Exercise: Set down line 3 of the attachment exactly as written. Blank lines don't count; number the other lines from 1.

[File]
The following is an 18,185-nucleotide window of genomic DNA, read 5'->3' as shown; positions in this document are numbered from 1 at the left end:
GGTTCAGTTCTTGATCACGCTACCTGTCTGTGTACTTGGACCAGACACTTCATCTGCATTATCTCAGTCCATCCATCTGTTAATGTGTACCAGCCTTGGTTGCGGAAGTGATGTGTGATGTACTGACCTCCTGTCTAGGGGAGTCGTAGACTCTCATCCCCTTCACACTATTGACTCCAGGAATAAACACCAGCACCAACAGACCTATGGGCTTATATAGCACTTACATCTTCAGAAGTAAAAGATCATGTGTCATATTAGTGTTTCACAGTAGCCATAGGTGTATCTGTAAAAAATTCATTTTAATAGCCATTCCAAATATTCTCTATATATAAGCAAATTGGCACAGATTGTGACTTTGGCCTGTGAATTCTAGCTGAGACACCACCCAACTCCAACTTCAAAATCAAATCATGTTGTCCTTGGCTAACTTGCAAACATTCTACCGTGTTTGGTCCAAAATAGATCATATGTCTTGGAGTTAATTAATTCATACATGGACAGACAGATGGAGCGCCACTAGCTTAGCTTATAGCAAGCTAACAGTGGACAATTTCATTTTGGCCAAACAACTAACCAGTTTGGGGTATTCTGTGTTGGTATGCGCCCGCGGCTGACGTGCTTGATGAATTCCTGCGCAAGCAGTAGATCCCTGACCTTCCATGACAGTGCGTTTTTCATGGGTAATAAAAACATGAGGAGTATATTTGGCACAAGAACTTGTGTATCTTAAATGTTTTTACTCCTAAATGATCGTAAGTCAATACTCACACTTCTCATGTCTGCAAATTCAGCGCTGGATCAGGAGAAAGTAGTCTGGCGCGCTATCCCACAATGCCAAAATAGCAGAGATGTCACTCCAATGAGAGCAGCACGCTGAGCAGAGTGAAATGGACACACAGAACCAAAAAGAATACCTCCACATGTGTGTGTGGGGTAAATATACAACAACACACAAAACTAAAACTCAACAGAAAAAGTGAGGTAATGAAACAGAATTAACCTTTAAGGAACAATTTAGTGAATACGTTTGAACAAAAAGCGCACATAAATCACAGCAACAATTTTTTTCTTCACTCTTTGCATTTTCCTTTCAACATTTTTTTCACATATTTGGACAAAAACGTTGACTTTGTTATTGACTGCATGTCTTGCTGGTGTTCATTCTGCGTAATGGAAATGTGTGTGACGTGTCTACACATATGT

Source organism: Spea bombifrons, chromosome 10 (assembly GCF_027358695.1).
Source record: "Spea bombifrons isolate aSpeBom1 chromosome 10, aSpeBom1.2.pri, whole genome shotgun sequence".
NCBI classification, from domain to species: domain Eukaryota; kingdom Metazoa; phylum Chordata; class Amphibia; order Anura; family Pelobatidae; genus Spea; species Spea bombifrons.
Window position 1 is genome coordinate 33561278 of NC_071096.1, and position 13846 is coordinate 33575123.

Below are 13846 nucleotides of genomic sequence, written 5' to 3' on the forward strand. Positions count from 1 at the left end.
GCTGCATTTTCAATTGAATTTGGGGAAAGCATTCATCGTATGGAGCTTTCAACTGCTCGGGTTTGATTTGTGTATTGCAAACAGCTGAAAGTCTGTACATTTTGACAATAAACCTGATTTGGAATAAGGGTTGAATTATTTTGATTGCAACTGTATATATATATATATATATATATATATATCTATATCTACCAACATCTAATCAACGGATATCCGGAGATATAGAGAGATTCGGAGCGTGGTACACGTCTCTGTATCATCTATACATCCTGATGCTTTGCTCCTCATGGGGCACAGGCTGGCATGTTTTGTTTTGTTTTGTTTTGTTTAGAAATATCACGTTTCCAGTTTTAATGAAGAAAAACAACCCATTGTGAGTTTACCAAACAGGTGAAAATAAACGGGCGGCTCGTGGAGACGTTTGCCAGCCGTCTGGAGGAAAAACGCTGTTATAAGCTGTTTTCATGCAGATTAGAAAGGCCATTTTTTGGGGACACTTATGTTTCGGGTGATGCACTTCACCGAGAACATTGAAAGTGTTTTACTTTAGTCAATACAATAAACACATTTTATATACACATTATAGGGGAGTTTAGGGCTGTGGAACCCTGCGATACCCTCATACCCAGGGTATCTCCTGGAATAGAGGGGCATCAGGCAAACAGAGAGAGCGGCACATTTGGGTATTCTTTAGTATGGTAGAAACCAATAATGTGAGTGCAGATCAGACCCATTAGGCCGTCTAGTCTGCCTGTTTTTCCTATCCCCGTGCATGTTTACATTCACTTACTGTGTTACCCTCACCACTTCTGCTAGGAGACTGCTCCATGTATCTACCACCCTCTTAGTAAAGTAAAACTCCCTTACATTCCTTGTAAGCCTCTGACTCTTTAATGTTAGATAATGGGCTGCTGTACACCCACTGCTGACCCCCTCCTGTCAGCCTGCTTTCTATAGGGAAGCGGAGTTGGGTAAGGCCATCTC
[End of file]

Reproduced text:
Source organism: Spea bombifrons, chromosome 10 (assembly GCF_027358695.1).